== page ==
Like us on Facebook
Follow us on Instagram

What Finally Brought an End to the Cold War?

Photo Credits: Universal History Archive / UIG / Harry Langdon / Georges De Keerle / Getty Images
Photo Credits: Universal History Archive / UIG / Harry Langdon / Georges De Keerle / Getty Images

On December 26, 1991, the Cold War, a conflict that threatened the very survival of humanity for 44 years, finally ended – leaving one of the most powerful countries in the world in shambles. The war which many thought would end in nuclear disaster had all but fizzled out, ushering in a ceremonious – albeit somewhat brief – period of peace and unity between Russia and the United States.

But how did such a volatile relationship end without the destruction and conflict the world dreaded for four decades? The answer reveals how two world leaders went from nuclear to neutral.

The Cold War and the end of WWII

During World War II, the United States and the Soviet Union worked together as allies, though their relationship was precarious. The USSR was frustrated that the US continually refused to accept communist Russia as a legitimate global power, but the frustration worsened when America entered the war late – resulting in the deaths of millions of Russians.

Joseph Stalin and Franklin D. Roosevelt
Soviet premier Joseph Stalin and U.S. President Franklin D. Roosevelt talk during the Yalta Conference of 1945. (Photo Credit: Corbis via Getty Images)

By the end of the war in 1945, America was fearful of Joseph Stalin’s tyrannical rule and enforcement of communism, which the United States saw as a threat to democracy and the American way of life.

These anxieties came to a head when Germany was formally split into two nations: the Federal Republic of Germany, better known as West Germany – which allied with Western countries like the United States – and the German Democratic Republic or East Germany, which allied with the Soviet Union.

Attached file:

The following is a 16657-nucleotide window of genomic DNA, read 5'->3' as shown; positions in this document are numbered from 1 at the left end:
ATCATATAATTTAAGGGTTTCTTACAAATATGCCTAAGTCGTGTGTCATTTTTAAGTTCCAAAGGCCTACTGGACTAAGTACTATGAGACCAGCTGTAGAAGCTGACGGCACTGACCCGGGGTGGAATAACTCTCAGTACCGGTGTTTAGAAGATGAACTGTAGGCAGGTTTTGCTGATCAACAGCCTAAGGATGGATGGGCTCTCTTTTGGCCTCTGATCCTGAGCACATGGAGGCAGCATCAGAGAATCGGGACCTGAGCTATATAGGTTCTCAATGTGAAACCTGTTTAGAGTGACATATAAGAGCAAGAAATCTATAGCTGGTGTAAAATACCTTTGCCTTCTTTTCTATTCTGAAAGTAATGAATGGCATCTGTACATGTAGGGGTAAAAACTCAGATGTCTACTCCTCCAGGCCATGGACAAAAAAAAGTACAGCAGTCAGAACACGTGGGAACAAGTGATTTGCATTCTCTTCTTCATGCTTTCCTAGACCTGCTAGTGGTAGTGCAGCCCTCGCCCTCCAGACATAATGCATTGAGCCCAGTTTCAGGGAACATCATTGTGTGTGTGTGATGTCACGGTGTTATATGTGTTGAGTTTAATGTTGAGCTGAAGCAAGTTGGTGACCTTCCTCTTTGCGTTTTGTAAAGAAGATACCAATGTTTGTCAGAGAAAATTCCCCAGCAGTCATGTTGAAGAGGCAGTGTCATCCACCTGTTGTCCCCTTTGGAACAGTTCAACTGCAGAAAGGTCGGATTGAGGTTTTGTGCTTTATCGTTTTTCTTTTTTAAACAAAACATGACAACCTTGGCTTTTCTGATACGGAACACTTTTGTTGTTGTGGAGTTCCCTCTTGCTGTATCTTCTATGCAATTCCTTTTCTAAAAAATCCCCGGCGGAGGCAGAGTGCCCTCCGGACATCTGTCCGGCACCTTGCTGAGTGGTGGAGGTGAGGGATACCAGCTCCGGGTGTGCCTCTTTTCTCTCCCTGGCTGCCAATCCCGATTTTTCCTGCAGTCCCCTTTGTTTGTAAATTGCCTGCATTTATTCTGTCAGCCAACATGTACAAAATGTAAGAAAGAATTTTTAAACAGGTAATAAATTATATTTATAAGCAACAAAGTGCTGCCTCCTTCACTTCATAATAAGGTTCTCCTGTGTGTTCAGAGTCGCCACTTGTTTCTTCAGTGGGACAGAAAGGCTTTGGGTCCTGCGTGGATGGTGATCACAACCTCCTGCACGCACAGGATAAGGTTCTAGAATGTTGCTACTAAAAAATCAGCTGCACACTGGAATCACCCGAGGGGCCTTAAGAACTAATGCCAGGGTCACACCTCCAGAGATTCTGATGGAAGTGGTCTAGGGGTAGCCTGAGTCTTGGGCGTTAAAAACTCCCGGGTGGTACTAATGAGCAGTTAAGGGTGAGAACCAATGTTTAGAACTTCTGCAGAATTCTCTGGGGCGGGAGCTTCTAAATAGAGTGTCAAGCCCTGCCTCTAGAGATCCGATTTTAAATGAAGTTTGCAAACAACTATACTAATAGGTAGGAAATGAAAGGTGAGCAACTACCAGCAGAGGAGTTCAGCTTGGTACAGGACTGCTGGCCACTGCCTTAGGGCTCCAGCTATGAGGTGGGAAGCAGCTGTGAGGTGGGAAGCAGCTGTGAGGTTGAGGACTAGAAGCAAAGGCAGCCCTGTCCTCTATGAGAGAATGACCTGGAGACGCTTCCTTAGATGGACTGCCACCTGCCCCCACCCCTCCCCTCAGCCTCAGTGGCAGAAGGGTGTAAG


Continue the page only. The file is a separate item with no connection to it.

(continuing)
Containing communism

Following the end of the war, the Soviets expanded their reach across eastern Europe, further fuelling the fear that North America was Stalin’s next target. Western allies implemented a strategy called “containment” in an effort to stop the USSR’s expansion. The United States began to stockpile arms and launch an ideological campaign against Soviet communism – triggering what many historians believe to be an inevitable conflict that became known as the Cold War.

A Soviet propaganda poster features a soldier with a missile
Soviet soldier in uniform and helmet stands behind a missile in a Cold War propaganda poster, circa 1980s. (Photo Credit: David Pollack / Corbis via Getty Images)

By 1950, America quadrupled its defense budget in reaction to continuing Soviet expansion, but the money wouldn’t go to arming soldiers or building aircraft. It went toward the development of the ultimate weapon: an atomic bomb.

The Soviets had already tested their own nuclear arms in 1949, triggering US President Harry Truman to declare that the United States would build an even better, more destructive weapon: the hydrogen bomb. Now that both sides were engaged in a tense nuclear arms race, the fate of the entire planet hung in the balance.

A drawing depicts the components of an underground nuclear fallout shelter
An illustration depicting a family in their underground, high-tech nuclear fallout shelter, circa early 1960s. (Photo Credit: Pictorial Parade / Getty Images)

The threat of an imminent attack or worse – nuclear annihilation – marred the lives of Americans and Russians. Children were taught how to avoid injury should an attack happen at school using educational videos, while horrifying (and often exaggerated) films about the effects of nuclear fallout terrified everyday citizens.

The paranoia spread to every aspect of life in America. The “Red Scare” triggered a frenzy of accusations against movie stars, politicians, and artists believed to be working for the Soviets or identifying as communist. Thousands of government employees were fired as Senator Joseph McCarthy led a witchhunt against communism throughout the nation.

Escalation and the Cuban Missile Crisis

The Cold War also launched the “space race.” On October 4, 1957, the Soviets launched the world’s first-ever artificial satellite, Sputnik, which was the first man-made object to enter the Earth’s orbit. The launch was a total surprise to Americans, and the country’s first attempt to launch its own satellite, the Vanguard TV-3, failed. The US then successfully sent up Explorer I a year after Sputnik 1 and Sputnik 2 were launched.

Side by side images of the Sputnik I satellite and the launch of Sputnik II